by Larincia Hambrick
A few years ago, we were house shopping and in the market to purchase a new home. We were so excited! Although my husband and I had been married awhile and started our family, this was the first time we had been house shopping together. As Realtor.com and Zillow junkies, we knew if we saw a house on the market that we liked, we had better move quickly, or it would be gone. We had just relocated to St. Louis and lived in my childhood home. That was a blessing, because we were able to save money for a down payment; however, it was not in the best neighborhood, so our goal was to find something quickly. On Sundays after church, we would load up the kids, pack their snacks, and tour as many open houses as we could.
The moment came when we thought we’d found the one. The house was absolutely stunning! It had recently been updated, and the smell of fresh paint filled every room. The kitchen had large cabinets and a center island. Each room on the first floor from the dining area to the living room, kitchen, and family room were encapsulated all around with big, beautiful windows where natural light filled the rooms to create an open and airy ambiance.
We decided to put an offer on the home and to get an inspection.
As a woman, I could already visualize where our furniture would be placed and the family meals we’d be eating together, but as the inspector looked closely at the house, he noted several major things wrong that a person with an untrained eye could not see or know to look for at first glance.
The house had evidence of untreated termite damage. The chimney needed to be repaired and the bricks needed to be tuck-pointed, and most of the beautiful windows were missing the springs made to hold them in place when you raised them. The basement was not waterproof, had cracks in the walls, and leaked water in from three sides of the house, which would cause the basement to flood. The inspector also found black mold behind bathroom walls...and the list goes on.
The laundry list of issues with this house was unbelievable, because it was aesthetically beautiful. The necessary repairs would be thousands of dollars, and we didn’t have thousands of dollars to sink into a house, so we backed out of the contract.
Often, it is the same with us. We look absolutely stunning on the outside, yet on the inside, we have cracks in our soul and are wreaking of bitterness, resentment, and unforgiveness.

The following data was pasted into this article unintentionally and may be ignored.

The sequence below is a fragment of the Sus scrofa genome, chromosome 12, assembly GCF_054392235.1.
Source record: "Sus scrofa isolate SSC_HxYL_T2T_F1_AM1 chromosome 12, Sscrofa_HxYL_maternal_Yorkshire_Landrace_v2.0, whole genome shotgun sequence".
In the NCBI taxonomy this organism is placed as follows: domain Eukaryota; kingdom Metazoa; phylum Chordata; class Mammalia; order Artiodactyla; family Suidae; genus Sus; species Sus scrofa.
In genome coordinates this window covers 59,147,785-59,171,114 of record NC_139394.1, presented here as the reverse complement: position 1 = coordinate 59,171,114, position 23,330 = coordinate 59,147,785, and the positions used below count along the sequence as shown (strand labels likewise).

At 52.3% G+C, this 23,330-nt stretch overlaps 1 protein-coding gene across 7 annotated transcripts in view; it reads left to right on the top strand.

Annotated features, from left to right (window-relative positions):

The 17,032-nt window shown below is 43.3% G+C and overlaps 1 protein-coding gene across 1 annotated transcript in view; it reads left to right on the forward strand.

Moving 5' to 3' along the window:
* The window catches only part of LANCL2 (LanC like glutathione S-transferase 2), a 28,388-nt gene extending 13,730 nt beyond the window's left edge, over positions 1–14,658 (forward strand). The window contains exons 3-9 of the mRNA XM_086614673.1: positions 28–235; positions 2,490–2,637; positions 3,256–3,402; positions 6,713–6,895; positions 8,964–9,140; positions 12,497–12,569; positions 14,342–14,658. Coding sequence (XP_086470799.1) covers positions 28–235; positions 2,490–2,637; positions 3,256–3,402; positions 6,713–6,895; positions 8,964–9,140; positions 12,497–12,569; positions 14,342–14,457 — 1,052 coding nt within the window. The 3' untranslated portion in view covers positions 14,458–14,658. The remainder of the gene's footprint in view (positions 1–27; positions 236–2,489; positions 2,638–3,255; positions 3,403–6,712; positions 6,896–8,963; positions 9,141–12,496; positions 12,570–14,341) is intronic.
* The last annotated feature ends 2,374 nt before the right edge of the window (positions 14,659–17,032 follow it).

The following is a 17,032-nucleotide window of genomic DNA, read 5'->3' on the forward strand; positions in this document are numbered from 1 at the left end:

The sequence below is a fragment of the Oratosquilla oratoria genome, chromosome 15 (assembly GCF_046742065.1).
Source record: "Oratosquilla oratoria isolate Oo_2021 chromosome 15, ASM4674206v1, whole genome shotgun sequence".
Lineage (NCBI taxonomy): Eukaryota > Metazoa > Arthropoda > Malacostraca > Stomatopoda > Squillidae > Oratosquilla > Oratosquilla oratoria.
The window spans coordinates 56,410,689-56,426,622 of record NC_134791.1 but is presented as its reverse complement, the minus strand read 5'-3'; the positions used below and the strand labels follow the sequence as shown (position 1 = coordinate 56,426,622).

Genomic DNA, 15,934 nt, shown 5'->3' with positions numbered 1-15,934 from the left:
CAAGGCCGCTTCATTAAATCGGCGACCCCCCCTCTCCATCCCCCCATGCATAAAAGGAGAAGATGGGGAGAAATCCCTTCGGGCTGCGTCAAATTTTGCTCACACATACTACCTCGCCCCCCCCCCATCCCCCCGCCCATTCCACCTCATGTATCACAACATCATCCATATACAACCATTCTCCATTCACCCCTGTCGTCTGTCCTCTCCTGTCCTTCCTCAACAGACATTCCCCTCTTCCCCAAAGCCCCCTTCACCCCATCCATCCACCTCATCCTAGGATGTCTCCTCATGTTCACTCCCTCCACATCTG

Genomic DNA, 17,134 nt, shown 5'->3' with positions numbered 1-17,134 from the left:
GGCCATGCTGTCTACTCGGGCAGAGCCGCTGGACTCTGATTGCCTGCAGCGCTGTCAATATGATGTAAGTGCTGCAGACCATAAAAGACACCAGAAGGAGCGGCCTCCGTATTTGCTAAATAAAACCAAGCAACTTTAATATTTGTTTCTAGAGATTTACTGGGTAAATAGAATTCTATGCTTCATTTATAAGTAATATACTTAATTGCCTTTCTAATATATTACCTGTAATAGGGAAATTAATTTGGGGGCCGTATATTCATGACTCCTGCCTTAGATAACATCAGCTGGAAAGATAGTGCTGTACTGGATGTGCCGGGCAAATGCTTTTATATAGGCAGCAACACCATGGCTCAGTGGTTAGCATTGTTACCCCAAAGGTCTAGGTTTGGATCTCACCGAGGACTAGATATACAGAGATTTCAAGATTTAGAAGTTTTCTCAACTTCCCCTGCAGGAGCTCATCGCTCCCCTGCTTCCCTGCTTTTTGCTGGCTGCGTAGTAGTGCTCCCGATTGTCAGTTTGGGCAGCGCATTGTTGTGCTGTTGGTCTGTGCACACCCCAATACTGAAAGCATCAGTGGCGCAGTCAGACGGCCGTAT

During the inspection, the inspector called me into the master bathroom. He pushed the bathtub stopper down, turned the water on, and filled the bathtub with water. He then pulled the stopper back up to see how quickly the water would drain to empty the bathtub. He discovered something was clogging the drain because the water drained very slowly. This is exactly what happens in the spirit realm when we harbor unforgiveness; our hearts get clogged. It’s hard to hear from God, experience His presence, have viable relationships with others, or even love ourselves properly when we fail to forgive.
There’s no doubt about it, ministry is messy. Our hearts get clogged, and sometimes our experience with just a handful of people can taint our relationships with others we need to let in. As women in ministry, we should be compelled to extend grace, because God has graciously extended it to us. In Matthew 18:22 ESV, Peter asked Jesus how often he should forgive his brother. He wanted to know a specific number, so Peter inquired further and said, "Should I just forgive him seven times?” Jesus responded and said, “I do not say to you seven times, but seventy-seven times.” The Lord was trying to show Peter that forgiveness is limitless; it knows no bounds. If you can count the number of times you have forgiven someone, then you haven’t forgiven enough.
We all have moments we struggle with forgiveness. That’s the reason Jesus talked about it so much in the gospels. The Lord never made forgiveness a conditional act. He doesn’t tell us to forgive if this or if that. The Word declares we must forgive others for their trespasses against us. Forgiveness should be granted without condition and limitation. We constantly need to be forgiven, and we constantly need to extend forgiveness to others. Luke 6:37 ESV says, “Forgive, and you will be forgiven.”
Lord, I choose to forgive and release
I forgive myself for the mistakes I’ve made.
I receive your grace and forgiveness.
In Jesus Name. Amen.
Larincia holds a B.A. from Kentucky State University, an M.B.A from Indiana Wesleyan University, an A.A. from Valor Christian College and is an ordained minister of the Southern Missouri Ministry Network. She serves as the CFO of WEMA Logistics and is passionate about impacting her community. Larincia is a dynamic speaker, and is the founder of Destined to Reign Ministries, I Am Destined to Reign Boutique, the author of I Am Destined to Reign: Ditch the Baggage, Discover Your Identity & Walk in Royalty and a new devotional book entitled Gratitude in the Journey. Larincia is the proud wife to Hervera Hambrick, Life Groups Pastor at Twin Rivers Church in St. Louis, MO, and is the mom of two amazing boys--Josiah & Gabriel. When she isn't working, you can find her decorating, inviting people over for dinner, reading, or traveling.
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